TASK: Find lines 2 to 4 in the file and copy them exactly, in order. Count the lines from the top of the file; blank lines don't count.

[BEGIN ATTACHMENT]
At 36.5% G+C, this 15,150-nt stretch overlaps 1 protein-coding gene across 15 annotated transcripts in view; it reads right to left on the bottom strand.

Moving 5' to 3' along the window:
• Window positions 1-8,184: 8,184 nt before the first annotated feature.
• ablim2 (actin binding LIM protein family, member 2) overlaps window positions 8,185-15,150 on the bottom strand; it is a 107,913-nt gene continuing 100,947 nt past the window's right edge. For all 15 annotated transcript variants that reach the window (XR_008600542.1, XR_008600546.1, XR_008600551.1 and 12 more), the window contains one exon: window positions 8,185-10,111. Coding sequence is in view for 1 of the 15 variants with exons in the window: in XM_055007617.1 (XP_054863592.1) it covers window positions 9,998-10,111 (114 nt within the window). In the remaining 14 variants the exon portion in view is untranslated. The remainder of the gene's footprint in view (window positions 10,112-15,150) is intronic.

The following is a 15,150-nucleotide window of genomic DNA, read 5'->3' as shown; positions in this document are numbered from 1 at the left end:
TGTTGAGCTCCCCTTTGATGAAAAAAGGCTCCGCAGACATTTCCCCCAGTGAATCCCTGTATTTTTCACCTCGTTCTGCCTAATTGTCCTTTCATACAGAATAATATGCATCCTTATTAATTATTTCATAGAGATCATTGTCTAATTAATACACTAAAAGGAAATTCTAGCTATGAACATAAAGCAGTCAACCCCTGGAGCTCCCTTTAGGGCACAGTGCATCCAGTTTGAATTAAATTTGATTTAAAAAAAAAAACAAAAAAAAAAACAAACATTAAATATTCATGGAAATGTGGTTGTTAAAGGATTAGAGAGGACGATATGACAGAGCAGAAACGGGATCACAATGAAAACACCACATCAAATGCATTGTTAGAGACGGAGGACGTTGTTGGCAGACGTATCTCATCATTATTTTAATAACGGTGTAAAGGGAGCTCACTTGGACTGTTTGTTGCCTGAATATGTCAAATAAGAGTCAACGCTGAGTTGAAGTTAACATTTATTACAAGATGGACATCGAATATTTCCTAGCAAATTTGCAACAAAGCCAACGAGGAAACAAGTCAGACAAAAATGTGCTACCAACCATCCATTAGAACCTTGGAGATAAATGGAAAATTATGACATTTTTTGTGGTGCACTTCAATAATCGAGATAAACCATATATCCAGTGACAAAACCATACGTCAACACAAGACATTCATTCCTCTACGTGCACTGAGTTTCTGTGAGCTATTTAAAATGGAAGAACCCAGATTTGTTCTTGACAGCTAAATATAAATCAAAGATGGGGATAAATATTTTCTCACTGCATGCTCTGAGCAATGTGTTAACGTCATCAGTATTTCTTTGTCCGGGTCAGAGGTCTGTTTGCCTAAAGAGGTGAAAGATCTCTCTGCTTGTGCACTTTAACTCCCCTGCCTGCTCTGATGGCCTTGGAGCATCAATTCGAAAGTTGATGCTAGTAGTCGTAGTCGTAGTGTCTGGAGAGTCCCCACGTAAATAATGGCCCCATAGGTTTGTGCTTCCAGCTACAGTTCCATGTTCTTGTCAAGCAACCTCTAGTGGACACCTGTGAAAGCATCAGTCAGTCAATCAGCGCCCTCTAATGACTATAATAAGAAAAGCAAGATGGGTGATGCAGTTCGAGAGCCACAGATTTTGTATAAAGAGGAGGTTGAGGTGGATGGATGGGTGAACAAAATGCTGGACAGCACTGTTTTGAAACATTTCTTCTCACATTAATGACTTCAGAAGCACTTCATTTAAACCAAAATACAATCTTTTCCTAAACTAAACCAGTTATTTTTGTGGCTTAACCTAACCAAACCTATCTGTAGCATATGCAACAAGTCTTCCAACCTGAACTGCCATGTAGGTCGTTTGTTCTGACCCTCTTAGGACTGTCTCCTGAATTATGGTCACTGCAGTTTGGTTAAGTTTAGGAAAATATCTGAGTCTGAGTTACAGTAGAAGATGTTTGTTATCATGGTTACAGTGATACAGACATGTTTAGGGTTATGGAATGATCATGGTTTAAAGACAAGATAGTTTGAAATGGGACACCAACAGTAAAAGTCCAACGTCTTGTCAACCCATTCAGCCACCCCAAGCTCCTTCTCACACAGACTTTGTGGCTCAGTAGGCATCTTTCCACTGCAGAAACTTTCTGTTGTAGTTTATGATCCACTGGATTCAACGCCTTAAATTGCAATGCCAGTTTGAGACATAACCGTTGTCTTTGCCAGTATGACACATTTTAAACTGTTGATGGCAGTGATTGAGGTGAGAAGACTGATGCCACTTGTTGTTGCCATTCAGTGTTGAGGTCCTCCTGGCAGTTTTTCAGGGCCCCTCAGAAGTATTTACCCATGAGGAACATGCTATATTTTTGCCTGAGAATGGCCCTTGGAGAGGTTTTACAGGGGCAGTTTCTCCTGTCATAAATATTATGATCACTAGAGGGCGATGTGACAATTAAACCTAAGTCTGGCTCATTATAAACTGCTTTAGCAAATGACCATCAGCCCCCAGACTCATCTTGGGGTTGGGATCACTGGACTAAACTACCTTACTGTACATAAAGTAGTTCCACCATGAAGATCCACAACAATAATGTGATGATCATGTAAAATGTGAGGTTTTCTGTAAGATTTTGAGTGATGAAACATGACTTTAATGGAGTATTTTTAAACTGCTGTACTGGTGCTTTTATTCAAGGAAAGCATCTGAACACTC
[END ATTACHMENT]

Moving 5' to 3' along the window:
• Window positions 1-8,184: 8,184 nt before the first annotated feature.
• ablim2 (actin binding LIM protein family, member 2) overlaps window positions 8,185-15,150 on the bottom strand; it is a 107,913-nt gene continuing 100,947 nt past the window's right edge. For all 15 annotated transcript variants that reach the window (XR_008600542.1, XR_008600546.1, XR_008600551.1 and 12 more), the window contains one exon: window positions 8,185-10,111. Coding sequence is in view for 1 of the 15 variants with exons in the window: in XM_055007617.1 (XP_054863592.1) it covers window positions 9,998-10,111 (114 nt within the window). In the remaining 14 variants the exon portion in view is untranslated. The remainder of the gene's footprint in view (window positions 10,112-15,150) is intronic.